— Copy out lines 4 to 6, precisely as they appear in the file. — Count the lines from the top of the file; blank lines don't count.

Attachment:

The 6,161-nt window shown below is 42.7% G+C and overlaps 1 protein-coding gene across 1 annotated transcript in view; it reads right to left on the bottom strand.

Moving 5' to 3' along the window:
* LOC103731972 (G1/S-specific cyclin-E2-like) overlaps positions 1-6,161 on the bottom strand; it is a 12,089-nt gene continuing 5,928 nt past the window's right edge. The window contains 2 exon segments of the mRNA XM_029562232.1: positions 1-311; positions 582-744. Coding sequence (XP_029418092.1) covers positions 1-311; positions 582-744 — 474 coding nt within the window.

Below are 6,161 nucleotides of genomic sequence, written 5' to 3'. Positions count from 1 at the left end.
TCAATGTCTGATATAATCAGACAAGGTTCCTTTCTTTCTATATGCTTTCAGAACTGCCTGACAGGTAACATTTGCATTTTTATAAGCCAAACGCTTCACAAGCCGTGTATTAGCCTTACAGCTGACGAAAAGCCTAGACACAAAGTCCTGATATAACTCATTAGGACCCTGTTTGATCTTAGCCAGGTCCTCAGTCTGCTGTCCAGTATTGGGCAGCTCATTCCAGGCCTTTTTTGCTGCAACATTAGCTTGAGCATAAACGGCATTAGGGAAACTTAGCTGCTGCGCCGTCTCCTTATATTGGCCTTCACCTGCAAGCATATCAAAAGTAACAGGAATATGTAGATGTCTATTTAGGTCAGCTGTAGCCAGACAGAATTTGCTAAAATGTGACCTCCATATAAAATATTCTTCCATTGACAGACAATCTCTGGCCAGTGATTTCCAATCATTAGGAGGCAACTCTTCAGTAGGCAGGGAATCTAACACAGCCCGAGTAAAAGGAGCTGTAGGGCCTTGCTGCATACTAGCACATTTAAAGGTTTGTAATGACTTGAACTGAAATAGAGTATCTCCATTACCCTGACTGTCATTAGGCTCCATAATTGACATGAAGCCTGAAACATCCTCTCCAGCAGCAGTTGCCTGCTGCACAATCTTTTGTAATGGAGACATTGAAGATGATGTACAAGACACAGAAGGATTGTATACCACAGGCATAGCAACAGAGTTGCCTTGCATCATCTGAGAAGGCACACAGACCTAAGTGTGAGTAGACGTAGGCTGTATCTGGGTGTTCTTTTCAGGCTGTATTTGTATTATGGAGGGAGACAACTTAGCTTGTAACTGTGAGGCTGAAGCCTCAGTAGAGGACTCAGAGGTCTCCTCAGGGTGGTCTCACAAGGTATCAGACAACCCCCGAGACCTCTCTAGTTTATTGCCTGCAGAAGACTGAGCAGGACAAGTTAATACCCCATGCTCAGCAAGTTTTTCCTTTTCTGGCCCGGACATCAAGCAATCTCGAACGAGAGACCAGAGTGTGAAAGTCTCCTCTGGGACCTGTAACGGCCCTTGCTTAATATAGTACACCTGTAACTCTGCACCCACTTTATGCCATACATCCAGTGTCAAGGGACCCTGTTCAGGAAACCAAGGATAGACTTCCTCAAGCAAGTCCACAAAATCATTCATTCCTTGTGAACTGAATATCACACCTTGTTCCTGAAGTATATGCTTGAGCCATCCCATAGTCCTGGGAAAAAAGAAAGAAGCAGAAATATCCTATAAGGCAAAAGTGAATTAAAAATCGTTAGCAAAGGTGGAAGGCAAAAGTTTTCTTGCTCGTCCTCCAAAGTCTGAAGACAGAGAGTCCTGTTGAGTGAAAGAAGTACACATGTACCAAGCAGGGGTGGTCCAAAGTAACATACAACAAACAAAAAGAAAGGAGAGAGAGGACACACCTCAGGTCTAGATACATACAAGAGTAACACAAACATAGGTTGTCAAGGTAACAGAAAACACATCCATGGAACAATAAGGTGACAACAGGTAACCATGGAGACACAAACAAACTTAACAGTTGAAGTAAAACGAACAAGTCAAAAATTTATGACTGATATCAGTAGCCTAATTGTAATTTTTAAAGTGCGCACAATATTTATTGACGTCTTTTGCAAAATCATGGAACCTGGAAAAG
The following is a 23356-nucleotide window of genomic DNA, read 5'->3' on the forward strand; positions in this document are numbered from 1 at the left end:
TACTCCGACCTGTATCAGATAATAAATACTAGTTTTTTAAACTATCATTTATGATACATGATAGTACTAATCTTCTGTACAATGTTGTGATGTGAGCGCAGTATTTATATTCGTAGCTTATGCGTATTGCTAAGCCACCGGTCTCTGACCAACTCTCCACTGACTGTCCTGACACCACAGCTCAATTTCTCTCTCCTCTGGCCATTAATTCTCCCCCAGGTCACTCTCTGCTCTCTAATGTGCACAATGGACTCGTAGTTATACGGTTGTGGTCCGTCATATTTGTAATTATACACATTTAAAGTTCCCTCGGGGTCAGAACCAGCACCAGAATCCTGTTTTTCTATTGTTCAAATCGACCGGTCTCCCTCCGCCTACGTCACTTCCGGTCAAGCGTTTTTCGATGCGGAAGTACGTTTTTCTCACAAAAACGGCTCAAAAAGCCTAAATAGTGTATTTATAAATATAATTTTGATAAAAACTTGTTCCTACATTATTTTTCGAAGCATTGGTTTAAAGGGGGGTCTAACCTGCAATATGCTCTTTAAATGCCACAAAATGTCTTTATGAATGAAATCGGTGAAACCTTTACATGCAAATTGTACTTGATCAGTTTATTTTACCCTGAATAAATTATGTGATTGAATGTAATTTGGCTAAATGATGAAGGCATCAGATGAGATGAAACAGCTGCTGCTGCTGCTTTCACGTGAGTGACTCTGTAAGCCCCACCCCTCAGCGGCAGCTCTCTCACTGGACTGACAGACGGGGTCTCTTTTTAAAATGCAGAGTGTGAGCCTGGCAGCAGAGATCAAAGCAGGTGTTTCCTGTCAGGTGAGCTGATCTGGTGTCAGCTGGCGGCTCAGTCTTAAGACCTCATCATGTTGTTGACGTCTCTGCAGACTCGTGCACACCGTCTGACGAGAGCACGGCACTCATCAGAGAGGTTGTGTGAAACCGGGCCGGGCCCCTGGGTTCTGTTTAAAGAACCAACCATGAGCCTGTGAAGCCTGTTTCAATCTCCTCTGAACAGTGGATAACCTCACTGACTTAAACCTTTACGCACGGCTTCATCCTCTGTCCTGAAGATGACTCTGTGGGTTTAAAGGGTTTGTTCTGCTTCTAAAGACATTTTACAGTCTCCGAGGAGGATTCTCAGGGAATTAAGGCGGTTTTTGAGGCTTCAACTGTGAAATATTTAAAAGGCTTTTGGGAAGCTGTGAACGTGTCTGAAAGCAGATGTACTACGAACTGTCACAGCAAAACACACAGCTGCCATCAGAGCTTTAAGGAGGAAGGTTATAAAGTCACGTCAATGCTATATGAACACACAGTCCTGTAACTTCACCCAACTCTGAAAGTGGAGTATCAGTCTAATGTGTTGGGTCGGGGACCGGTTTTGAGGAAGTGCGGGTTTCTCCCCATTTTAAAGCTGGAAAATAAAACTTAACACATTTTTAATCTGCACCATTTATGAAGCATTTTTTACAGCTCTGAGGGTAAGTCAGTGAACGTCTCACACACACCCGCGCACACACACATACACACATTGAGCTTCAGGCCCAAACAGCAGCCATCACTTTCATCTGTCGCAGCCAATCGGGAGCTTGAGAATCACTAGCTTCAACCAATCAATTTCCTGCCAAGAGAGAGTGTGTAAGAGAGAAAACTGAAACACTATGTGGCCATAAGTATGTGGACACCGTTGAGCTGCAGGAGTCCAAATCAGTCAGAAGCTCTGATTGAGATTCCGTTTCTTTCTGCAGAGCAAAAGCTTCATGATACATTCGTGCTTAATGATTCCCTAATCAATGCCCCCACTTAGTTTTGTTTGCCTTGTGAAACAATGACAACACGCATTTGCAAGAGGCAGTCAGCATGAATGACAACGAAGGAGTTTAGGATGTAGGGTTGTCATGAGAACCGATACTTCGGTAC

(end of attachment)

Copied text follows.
Below are 6,161 nucleotides of genomic sequence, written 5' to 3'. Positions count from 1 at the left end.
TCAATGTCTGATATAATCAGACAAGGTTCCTTTCTTTCTATATGCTTTCAGAACTGCCTGACAGGTAACATTTGCATTTTTATAAGCCAAACGCTTCACAAGCCGTGTATTAGCCTTACAGCTGACGAAAAGCCTAGACACAAAGTCCTGATATAACTCATTAGGACCCTGTTTGATCTTAGCCAGGTCCTCAGTCTGCTGTCCAGTATTGGGCAGCTCATTCCAGGCCTTTTTTGCTGCAACATTAGCTTGAGCATAAACGGCATTAGGGAAACTTAGCTGCTGCGCCGTCTCCTTATATTGGCCTTCACCTGCAAGCATATCAAAAGTAACAGGAATATGTAGATGTCTATTTAGGTCAGCTGTAGCCAGACAGAATTTGCTAAAATGTGACCTCCATATAAAATATTCTTCCATTGACAGACAATCTCTGGCCAGTGATTTCCAATCATTAGGAGGCAACTCTTCAGTAGGCAGGGAATCTAACACAGCCCGAGTAAAAGGAGCTGTAGGGCCTTGCTGCATACTAGCACATTTAAAGGTTTGTAATGACTTGAACTGAAATAGAGTATCTCCATTACCCTGACTGTCATTAGGCTCCATAATTGACATGAAGCCTGAAACATCCTCTCCAGCAGCAGTTGCCTGCTGCACAATCTTTTGTAATGGAGACATTGAAGATGATGTACAAGACACAGAAGGATTGTATACCACAGGCATAGCAACAGAGTTGCCTTGCATCATCTGAGAAGGCACACAGACCTAAGTGTGAGTAGACGTAGGCTGTATCTGGGTGTTCTTTTCAGGCTGTATTTGTATTATGGAGGGAGACAACTTAGCTTGTAACTGTGAGGCTGAAGCCTCAGTAGAGGACTCAGAGGTCTCCTCAGGGTGGTCTCACAAGGTATCAGACAACCCCCGAGACCTCTCTAGTTTATTGCCTGCAGAAGACTGAGCAGGACAAGTTAATACCCCATGCTCAGCAAGTTTTTCCTTTTCTGGCCCGGACATCAAGCAATCTCGAACGAGAGACCAGAGTGTGAAAGTCTCCTCTGGGACCTGTAACGGCCCTTGCTTAATATAGTACACCTGTAACTCTGCACCCACTTTATGCCATACATCCAGTGTCAAGGGACCCTGTTCAGGAAACCAAGGATAGACTTCCTCAAGCAAGTCCACAAAATCATTCATTCCTTGTGAACTGAATATCACACCTTGTTCCTGAAGTATATGCTTGAGCCATCCCATAGTCCTGGGAAAAAAGAAAGAAGCAGAAATATCCTATAAGGCAAAAGTGAATTAAAAATCGTTAGCAAAGGTGGAAGGCAAAAGTTTTCTTGCTCGTCCTCCAAAGTCTGAAGACAGAGAGTCCTGTTGAGTGAAAGAAGTACACATGTACCAAGCAGGGGTGGTCCAAAGTAACATACAACAAACAAAAAGAAAGGAGAGAGAGGACACACCTCAGGTCTAGATACATACAAGAGTAACACAAACATAGGTTGTCAAGGTAACAGAAAACACATCCATGGAACAATAAGGTGACAACAGGTAACCATGGAGACACAAACAAACTTAACAGTTGAAGTAAAACGAACAAGTCAAAAATTTATGACTGATATCAGTAGCCTAATTGTAATTTTTAAAGTGCGCACAATATTTATTGACGTCTTTTGCAAAATCATGGAACCTGGAAAAG
The following is a 23356-nucleotide window of genomic DNA, read 5'->3' on the forward strand; positions in this document are numbered from 1 at the left end: